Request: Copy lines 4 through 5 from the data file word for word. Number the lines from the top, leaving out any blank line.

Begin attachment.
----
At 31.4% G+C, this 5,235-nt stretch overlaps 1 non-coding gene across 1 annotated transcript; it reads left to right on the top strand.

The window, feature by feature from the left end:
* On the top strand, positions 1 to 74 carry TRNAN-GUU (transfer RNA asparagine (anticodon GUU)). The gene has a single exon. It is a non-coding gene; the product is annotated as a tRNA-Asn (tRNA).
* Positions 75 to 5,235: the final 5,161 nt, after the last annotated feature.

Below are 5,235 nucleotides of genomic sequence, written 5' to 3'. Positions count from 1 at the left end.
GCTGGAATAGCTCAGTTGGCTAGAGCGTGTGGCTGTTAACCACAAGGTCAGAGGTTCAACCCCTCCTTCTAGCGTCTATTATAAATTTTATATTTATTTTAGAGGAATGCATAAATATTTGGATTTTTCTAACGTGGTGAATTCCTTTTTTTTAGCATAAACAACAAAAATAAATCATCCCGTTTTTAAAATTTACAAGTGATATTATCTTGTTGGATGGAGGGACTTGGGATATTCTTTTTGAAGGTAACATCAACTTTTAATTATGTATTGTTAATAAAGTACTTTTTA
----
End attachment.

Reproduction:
* Positions 75 to 5,235: the final 5,161 nt, after the last annotated feature.

Below are 5,235 nucleotides of genomic sequence, written 5' to 3'. Positions count from 1 at the left end.